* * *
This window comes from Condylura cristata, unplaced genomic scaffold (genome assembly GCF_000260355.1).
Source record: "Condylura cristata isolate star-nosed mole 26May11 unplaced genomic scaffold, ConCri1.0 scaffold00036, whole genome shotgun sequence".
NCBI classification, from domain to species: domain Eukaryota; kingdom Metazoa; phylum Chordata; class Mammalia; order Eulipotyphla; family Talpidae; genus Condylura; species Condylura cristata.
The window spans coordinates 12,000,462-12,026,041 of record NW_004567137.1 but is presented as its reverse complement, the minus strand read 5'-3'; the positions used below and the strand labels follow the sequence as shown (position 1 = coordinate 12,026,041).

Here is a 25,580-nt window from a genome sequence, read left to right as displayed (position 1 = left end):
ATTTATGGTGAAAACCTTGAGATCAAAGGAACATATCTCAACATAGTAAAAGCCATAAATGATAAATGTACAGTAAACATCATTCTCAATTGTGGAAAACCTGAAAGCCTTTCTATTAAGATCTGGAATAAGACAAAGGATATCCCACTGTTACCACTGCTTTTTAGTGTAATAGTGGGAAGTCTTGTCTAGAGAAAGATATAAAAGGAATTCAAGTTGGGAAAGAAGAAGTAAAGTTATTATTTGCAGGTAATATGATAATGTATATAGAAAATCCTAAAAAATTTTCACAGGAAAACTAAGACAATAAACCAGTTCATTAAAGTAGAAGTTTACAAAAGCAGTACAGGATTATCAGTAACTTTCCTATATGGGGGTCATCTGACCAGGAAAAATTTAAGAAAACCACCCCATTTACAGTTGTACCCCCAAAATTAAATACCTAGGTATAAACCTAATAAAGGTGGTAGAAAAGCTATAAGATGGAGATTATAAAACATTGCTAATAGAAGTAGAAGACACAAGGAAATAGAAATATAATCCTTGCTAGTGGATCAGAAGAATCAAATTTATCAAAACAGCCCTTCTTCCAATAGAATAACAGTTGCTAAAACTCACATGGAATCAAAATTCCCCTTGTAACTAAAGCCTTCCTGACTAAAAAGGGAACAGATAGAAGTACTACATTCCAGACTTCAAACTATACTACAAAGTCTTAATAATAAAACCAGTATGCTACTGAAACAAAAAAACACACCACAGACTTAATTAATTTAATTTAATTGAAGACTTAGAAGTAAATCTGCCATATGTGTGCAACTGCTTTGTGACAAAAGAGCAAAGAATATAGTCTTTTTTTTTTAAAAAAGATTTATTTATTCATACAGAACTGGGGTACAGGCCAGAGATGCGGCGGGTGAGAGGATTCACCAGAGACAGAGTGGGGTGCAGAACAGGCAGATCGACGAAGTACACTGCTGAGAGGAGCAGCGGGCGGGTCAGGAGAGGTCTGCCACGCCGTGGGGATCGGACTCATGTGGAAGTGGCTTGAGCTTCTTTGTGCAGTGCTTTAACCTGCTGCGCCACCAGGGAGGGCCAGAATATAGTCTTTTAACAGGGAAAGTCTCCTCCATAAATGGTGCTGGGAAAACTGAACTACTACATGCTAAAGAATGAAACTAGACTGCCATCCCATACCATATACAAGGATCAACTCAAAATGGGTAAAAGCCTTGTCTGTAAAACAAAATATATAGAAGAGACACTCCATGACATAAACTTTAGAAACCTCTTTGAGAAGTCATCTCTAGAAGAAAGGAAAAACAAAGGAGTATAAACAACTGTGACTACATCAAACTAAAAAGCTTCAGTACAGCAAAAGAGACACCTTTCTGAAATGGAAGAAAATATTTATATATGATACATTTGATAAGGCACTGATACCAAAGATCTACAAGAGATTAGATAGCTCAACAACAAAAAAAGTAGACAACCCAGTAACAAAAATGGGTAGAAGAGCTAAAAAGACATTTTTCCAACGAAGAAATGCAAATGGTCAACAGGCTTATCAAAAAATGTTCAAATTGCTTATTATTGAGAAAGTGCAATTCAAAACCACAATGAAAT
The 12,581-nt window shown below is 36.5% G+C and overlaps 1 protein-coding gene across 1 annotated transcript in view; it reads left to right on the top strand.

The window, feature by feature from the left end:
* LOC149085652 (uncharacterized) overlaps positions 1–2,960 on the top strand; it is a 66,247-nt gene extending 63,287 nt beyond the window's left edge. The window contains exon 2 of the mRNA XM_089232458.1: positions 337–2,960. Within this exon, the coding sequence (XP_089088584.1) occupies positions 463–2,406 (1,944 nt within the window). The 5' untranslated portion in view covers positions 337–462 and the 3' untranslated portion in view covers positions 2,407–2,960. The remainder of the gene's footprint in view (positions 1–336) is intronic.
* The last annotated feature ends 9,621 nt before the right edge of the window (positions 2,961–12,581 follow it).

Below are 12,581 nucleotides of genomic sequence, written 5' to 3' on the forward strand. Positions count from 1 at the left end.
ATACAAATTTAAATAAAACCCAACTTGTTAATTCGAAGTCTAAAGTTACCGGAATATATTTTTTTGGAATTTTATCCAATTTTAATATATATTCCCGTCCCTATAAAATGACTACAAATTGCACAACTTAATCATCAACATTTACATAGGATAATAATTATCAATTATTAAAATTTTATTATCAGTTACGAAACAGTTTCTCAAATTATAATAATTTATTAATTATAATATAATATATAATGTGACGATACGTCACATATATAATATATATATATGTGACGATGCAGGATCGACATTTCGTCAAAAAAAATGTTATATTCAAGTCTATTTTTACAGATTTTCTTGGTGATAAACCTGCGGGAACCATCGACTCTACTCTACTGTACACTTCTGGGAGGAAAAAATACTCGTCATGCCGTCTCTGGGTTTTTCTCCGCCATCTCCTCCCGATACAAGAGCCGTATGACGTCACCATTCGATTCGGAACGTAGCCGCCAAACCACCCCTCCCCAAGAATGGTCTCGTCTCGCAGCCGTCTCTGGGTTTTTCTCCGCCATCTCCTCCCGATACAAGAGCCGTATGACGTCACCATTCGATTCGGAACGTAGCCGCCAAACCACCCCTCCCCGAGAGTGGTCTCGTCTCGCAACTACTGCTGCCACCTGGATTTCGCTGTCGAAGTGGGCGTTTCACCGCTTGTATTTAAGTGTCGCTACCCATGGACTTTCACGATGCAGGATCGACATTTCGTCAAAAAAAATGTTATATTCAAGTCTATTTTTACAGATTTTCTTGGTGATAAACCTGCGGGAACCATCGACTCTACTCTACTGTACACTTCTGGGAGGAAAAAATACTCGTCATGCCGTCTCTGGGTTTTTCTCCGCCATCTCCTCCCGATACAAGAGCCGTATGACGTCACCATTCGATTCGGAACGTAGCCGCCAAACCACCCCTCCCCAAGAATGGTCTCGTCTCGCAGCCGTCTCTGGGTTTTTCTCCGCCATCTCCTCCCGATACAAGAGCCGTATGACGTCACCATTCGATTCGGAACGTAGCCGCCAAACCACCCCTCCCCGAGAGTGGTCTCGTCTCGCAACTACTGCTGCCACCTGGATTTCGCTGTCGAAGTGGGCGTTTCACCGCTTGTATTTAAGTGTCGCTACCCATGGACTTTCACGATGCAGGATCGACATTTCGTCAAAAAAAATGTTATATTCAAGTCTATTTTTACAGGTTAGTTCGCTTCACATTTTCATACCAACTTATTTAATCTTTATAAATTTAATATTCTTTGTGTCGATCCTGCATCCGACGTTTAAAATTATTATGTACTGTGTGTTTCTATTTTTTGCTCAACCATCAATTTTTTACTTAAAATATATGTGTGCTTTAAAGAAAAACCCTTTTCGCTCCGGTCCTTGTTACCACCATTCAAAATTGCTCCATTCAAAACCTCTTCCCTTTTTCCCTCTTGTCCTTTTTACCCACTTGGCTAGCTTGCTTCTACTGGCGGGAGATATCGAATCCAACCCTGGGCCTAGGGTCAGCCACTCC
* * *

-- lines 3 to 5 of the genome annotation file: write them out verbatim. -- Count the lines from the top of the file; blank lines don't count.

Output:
NCBI classification, from domain to species: domain Eukaryota; kingdom Metazoa; phylum Chordata; class Mammalia; order Eulipotyphla; family Talpidae; genus Condylura; species Condylura cristata.
The window spans coordinates 12,000,462-12,026,041 of record NW_004567137.1 but is presented as its reverse complement, the minus strand read 5'-3'; the positions used below and the strand labels follow the sequence as shown (position 1 = coordinate 12,026,041).

Here is a 25,580-nt window from a genome sequence, read left to right as displayed (position 1 = left end):